Friday, May 19, 2017

There Goes Robert E. Lee





"Nothing in the world is more dangerous than sincere
ignorance and conscientious stupidity."
-Dr. Martin Luther King



Today, another statute honoring an important figure
in the history of the United States of America
is being removed from the city of New Orleans...


Robert E. Lee Statue at Lee Circle in New Orleans


Once again, the members of another southern city council 
have bowed their knees to political correctness in their decision  
   to remove the statue of American patriot 
and Confederate war hero, 
General Robert E. Lee.

The very idea that the presence of the statue somehow

reflects, "the lost cause of the Confederacy"is simply
 ridiculous and only reveals how profoundly
ignorant  the members of the
New Orleans city council are in regards
 to what actually happened during the
War for Southern Independence, or what 
southern historian Lochlainn Seabrook calls,
Abraham Lincoln's "illegal and unnecessary
war" against the South.


"In all my perplexities and distresses,
the Bible has never failed 
to give me light and strength."
-Robert E. Lee


General Robert E. Lee
1807-1870


As a member of the Whig Party, Colonel Robert E. Lee was
personally opposed to all war between men.  He firmly believed
that civilization could not advance until reason and compassion
prevailed in settling disputes.

Nevertheless, Lee was a professional soldier who answered
his nation's call of duty, first during the Mexican War,
and later as a general in the American Civil War.

During the Mexican War, Lee was commended for his
brilliance in reconnaissance missions against the enemy 
troops of Mexican General Santa Anna.

According to the book, "Sounding Forth The Trumpet"
by Reverend Peter Marshall Jr. and David Manuel,
Robert E. Lee was not only cited for his courage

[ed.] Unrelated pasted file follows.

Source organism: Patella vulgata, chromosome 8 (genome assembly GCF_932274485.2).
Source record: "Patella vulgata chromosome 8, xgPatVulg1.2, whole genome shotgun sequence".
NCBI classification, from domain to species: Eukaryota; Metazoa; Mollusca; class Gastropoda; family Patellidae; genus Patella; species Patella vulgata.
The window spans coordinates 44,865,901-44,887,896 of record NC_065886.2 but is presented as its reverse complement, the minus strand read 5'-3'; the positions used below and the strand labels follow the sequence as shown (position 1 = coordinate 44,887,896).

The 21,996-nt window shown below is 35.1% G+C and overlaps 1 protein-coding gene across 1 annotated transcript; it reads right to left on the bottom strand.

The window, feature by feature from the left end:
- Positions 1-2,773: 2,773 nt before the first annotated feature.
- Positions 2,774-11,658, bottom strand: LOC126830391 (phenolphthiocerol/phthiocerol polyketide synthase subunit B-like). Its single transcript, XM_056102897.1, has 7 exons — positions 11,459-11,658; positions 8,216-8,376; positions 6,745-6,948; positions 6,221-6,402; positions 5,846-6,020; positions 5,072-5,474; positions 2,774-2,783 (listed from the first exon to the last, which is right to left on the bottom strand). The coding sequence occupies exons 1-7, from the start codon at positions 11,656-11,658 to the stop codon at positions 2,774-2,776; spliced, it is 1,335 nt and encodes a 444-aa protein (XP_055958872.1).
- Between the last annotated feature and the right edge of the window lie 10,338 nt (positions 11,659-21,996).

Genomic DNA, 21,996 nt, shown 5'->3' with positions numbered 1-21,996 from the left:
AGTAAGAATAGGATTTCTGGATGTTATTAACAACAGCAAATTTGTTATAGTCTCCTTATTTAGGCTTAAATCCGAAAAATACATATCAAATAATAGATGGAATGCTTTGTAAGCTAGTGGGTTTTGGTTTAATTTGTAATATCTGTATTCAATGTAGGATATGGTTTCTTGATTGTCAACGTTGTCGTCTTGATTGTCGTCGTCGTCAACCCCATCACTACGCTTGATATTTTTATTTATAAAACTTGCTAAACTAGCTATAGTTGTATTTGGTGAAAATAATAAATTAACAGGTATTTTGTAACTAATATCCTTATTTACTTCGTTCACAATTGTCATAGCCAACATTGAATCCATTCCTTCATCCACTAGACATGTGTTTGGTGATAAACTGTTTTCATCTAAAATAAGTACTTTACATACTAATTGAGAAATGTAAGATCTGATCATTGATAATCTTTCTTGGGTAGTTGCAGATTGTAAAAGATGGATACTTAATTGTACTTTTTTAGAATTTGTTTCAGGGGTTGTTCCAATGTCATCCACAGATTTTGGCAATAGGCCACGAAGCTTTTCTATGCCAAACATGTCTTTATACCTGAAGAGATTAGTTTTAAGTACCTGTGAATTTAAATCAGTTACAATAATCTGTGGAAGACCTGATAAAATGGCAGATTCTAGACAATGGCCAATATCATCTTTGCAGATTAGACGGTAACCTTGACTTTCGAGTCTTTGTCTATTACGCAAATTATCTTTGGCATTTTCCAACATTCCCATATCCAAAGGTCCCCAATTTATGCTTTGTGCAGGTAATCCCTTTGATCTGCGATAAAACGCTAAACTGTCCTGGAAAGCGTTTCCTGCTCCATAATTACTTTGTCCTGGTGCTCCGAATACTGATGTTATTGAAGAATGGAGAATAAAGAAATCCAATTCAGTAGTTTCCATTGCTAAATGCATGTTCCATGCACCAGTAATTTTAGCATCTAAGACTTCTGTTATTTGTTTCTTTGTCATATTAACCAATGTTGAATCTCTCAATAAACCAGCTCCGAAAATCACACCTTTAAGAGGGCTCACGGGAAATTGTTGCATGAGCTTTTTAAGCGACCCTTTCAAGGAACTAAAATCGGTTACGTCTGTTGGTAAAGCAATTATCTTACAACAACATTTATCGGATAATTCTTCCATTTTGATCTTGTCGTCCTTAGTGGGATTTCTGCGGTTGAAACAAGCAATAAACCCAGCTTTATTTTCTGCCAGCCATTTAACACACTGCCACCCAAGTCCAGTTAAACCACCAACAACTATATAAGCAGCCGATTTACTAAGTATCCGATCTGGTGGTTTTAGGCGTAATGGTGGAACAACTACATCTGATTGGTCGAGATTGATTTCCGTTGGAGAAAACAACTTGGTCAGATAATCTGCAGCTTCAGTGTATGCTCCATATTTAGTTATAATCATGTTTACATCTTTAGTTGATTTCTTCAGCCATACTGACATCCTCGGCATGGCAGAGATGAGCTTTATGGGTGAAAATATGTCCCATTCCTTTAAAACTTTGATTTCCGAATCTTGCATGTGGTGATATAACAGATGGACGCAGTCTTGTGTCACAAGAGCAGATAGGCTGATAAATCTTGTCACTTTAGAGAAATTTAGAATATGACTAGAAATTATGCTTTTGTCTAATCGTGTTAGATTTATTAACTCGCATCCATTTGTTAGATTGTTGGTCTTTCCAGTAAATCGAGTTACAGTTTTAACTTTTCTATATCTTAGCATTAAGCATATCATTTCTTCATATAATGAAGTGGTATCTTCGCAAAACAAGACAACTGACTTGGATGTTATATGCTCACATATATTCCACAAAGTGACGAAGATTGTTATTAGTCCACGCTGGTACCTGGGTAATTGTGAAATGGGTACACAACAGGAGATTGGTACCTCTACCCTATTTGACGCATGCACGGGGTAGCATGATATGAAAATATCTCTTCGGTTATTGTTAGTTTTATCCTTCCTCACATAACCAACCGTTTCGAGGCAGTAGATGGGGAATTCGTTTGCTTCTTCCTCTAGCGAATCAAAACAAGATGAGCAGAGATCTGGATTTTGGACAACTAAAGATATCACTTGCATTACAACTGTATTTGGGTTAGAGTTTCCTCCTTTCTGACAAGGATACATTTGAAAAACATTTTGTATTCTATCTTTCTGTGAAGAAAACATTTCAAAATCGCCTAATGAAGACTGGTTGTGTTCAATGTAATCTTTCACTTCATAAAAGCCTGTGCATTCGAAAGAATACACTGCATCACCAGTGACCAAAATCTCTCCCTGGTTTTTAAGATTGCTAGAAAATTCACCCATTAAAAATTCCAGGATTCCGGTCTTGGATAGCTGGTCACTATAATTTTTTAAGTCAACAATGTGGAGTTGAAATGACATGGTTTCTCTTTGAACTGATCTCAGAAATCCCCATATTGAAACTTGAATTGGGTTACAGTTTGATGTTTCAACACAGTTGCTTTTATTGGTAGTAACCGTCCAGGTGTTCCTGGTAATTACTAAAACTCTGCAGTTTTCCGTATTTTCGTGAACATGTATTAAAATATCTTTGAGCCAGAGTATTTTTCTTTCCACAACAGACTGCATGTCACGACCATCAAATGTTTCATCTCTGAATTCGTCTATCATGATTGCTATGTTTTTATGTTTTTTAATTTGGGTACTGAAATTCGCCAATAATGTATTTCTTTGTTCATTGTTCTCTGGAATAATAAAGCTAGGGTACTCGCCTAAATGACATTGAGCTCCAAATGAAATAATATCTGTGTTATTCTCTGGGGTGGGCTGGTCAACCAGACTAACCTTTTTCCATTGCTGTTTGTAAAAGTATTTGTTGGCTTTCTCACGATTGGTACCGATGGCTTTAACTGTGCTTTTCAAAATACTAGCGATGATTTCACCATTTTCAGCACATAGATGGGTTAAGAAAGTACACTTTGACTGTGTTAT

under fire, but his excellent skills in reconnaissance 
which seemed to come to him almost intuitively,
and for which he received high praises from
his commanding officer, General Winfield Scott.

Scott called Lee's clandestine expeditions across the 
rugged, impassable pedregal, a dried lava bed
near the Mexican border, to survey the
strength and positions of Santa Anna's army,
"The greatest feat of physical and moral courage
performed by any individual in my knowledge
in the pending campaign."
Other generals fighting in the Mexican War
also acknowledged Captain Lee's gallantry.
General Scott later awarded Lee with a
double promotion, to Lieutenant Colonel.
Although this was a battlefield promotion,
it spoke of the high regard felt for
Robert E. Lee by his fellow soldiers.
Without his unique insights in
strategy on the battlefield,
 the Mexican War might have
had an entirely different outcome.


The Night They Drove Old Dixie Down
The Band


"Robbie and I worked on,
"The Night They Drove Old
Dixie Down" up in Woodstock.
I remember taking him to the
library so he could research
the history and geography of the era,
and make General Robert E. Lee
come out with all due respect."
-Levon Helm


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